"Heather, the Totality is superb. Weiner conveys the sense that beyond the brilliantly chosen details there was a wealth of similarly truthful social and psychological perception unstated. Then there was the ice-cold mercilessness, of a kind that reminded me (oddly, I suppose, but there it was) of Evelyn Waugh. This novel is something special." - Philip Pullman
"I cringed and shuddered my way through this short, daring novel to its terrible inevitable end. Each neat, measured paragraph carpaccios its characters to get to the book's heart - one of Boschian self-cannibalising isolation. A stunning novel. Heather, the Totality blew me away." - Nick Cave
>> Matthew Weiner, the man who made Mad Men.
In 1962, as a young zoologist, Sutherland lived for 3 months alone in Shackleton's hut in Antarctica's McMurdo Sound, alone, that is, apart from visitors (up to 40 a day) who came to see him living alone in the famous explorer's hut. One of the visitors, Graham Billing, wrote a novel, Foxbrush and the Penguins, based on Sutherland, and this was subsequently made into a film starring John Hurt as Sutherland. Sutherland's own account of his stay is now available for the first time.
Type: A visual history of typefaces and graphic styles, 1628-1938 by Cees de Jong et al $125
A stupendous encyclopedia of typographical evolution and innovation, including not only typefaces but also layout, ornament and aesthetic. Full of information and inspiration.
Life in the Garden by Penelope Lively $40
A memoir of the writer's life in gardens and a consideration of gardens in her reading.
The Invented Part by Rodrigo Fresan $40
What happens if you throw literature into the Large Hadron Collider? This book is a fictional life told in fragments, each fragment constantly permuting and breaking into further fragments. An adventure in fractalising narrative.
"It’s a strange and rewarding book, and one which channels a stylized, almost hermetic environment—which seems to fit the themes of both supercolliders and the inner workings of the human psyche." - Electric Literature
>> Is this a "total novel"?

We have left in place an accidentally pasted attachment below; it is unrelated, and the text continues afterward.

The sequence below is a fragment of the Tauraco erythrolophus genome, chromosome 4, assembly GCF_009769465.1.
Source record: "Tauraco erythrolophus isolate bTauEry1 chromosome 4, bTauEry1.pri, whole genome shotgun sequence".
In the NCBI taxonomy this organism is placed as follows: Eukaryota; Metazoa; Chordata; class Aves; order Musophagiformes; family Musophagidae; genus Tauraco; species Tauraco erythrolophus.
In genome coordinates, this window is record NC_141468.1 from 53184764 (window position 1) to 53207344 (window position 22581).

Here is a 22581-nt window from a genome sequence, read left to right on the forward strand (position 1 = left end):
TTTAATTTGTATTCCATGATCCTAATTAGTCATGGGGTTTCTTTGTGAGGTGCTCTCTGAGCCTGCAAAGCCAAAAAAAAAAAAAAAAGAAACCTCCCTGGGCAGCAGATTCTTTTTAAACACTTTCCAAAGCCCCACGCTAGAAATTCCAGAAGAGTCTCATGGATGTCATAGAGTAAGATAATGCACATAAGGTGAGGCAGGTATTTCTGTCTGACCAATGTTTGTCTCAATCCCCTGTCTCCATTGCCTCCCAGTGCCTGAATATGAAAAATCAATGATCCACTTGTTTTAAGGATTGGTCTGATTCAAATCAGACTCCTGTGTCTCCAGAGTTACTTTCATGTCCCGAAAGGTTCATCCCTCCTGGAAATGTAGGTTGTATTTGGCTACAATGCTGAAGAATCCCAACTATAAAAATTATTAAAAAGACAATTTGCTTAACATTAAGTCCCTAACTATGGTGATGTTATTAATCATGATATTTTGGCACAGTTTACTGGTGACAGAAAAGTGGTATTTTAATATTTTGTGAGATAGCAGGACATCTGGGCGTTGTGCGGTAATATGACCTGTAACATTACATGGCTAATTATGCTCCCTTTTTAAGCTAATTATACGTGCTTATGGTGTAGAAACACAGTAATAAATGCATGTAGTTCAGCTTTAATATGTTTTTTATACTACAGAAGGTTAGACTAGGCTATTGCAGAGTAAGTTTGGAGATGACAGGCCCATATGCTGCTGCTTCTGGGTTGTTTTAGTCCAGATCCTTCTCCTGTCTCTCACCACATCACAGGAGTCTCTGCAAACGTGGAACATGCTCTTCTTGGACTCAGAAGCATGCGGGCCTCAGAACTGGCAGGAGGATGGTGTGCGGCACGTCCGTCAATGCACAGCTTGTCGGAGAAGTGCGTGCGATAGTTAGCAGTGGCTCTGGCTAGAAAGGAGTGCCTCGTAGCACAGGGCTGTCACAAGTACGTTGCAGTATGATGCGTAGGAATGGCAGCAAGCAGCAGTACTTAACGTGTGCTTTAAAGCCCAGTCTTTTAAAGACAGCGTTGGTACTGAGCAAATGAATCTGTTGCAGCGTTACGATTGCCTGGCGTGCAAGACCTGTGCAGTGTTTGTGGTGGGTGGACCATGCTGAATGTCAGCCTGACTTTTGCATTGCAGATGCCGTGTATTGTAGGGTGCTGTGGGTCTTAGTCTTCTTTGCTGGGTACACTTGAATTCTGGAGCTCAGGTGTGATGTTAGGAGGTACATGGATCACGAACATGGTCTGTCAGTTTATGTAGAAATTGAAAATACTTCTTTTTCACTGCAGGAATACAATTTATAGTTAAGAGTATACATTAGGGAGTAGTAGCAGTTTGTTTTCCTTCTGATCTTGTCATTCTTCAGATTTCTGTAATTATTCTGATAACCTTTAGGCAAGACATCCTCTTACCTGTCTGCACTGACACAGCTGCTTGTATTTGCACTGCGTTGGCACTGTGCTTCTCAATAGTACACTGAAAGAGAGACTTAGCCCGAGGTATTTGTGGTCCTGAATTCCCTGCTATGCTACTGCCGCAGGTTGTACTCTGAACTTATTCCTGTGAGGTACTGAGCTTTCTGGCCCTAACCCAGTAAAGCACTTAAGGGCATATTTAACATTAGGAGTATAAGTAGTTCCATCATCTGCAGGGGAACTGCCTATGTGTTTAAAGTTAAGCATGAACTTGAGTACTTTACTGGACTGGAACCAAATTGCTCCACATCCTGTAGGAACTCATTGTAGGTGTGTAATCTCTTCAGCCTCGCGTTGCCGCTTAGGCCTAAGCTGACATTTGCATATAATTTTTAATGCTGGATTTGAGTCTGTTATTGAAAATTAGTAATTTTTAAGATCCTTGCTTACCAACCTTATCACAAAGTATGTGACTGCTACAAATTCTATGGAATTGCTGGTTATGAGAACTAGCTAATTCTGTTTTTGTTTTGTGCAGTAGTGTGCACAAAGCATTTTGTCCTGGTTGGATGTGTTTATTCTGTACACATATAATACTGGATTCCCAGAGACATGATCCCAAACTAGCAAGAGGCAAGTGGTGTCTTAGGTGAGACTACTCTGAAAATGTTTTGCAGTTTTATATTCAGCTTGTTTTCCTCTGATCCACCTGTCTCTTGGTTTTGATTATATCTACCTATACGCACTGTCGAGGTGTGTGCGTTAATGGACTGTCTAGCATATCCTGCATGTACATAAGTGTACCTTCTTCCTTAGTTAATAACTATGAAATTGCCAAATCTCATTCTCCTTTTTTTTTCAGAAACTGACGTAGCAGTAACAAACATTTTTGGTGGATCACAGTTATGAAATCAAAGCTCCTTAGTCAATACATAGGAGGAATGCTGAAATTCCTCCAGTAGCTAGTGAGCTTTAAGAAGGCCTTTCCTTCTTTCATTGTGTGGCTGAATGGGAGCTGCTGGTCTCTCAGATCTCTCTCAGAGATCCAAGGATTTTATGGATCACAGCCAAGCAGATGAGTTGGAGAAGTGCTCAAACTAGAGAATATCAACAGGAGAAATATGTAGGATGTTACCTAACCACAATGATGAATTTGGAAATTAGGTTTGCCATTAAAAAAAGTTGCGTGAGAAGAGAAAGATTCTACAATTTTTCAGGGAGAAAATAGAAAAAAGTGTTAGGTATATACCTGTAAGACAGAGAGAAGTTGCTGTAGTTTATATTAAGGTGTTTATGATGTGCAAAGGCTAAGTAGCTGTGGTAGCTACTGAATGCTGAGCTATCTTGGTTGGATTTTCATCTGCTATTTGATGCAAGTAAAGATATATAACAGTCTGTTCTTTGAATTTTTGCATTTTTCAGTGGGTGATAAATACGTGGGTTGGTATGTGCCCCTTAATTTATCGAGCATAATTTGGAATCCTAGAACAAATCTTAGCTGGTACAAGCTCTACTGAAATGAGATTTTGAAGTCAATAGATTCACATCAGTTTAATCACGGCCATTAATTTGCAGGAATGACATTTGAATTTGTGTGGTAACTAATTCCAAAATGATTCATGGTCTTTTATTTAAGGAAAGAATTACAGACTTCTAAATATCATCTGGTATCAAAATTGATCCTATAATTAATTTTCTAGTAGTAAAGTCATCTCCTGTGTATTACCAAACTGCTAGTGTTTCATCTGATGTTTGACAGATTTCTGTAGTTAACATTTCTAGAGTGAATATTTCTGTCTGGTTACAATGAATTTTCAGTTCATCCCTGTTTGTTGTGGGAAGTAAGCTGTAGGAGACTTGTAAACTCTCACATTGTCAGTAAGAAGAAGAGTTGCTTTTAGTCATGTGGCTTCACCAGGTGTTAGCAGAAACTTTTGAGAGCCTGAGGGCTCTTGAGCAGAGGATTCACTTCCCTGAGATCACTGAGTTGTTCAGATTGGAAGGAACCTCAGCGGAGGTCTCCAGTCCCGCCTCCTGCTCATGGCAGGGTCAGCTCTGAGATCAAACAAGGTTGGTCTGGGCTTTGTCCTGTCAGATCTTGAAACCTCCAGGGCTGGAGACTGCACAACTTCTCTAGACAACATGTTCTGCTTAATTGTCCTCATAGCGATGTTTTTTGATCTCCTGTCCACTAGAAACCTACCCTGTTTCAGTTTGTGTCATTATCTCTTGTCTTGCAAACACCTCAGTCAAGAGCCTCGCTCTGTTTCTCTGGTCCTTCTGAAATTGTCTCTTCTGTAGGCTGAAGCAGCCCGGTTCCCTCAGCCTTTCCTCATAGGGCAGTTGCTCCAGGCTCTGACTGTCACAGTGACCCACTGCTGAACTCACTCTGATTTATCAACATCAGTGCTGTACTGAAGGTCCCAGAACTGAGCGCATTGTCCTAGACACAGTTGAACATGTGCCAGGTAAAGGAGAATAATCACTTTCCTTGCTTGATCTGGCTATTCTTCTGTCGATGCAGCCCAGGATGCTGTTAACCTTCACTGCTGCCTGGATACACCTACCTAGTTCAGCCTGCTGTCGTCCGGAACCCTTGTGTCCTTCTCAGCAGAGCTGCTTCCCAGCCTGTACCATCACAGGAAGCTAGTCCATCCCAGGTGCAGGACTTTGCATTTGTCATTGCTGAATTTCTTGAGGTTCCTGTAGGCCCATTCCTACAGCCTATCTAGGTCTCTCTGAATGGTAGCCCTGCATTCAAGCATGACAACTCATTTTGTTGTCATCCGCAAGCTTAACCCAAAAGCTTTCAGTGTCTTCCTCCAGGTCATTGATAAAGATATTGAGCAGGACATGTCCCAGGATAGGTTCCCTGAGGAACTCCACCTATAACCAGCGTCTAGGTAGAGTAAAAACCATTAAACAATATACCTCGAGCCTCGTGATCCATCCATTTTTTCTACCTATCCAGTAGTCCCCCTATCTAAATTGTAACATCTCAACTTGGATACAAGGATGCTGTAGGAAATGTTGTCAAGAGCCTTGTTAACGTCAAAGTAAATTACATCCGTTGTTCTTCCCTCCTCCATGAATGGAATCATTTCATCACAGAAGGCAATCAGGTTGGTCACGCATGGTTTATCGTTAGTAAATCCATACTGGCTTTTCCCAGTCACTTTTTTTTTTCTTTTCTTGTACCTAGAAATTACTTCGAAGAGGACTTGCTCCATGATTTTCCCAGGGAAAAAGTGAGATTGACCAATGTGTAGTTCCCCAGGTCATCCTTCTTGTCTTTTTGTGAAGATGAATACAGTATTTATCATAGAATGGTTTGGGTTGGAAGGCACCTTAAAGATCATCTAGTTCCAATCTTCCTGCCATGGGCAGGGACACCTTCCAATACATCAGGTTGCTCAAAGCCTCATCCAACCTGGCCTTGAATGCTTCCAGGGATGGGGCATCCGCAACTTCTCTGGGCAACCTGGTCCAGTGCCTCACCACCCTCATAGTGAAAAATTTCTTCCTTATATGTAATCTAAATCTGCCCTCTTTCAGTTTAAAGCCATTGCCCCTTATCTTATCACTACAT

Ungrateful Animals by Dave Eggars $50
Before Eggars was a writer he was an illustrator. In this book he presents a series of animals, both wild and domestic, with plaintive or pseudo-Biblical texts. Odd and rather touching.
Thirty-Four Illustrations for Dante's Inferno by Robert Rauschenberg $45
"I think a picture is more like the real world when it's made out of the real world." Produced between 1958 and 1960, Rauschenberg's illustrations transpose photographic and found imagery to the canvas and overwork it with other media.
>> Read the book and look at the pictures.
>> Rauschenberg is not the first artist to tackle the subject.
The Runaway Species: How human creativity remakes the world by Anthony Brandt and David Eagleman $37
The latest neurological research shows how our brains are softwired (or live-wired!) rather than hardwired. This endless malleability enables us to reconceptualise our world and to construct experience. Where do new ideas come from? Eagleman, whose book The Brain is the best introduction to the philosophical and psychological implications of neurological research, teams up with composer Anthony Brandt to explore our need for novelty and our capacities to produce it like no other animal.
The Art of Cartographics by Jasmine Desclaux-Salachas $60
A curated selection of maps that take cartography in new directions. Interesting.
Moral Fables by Giacomo Leopardi $22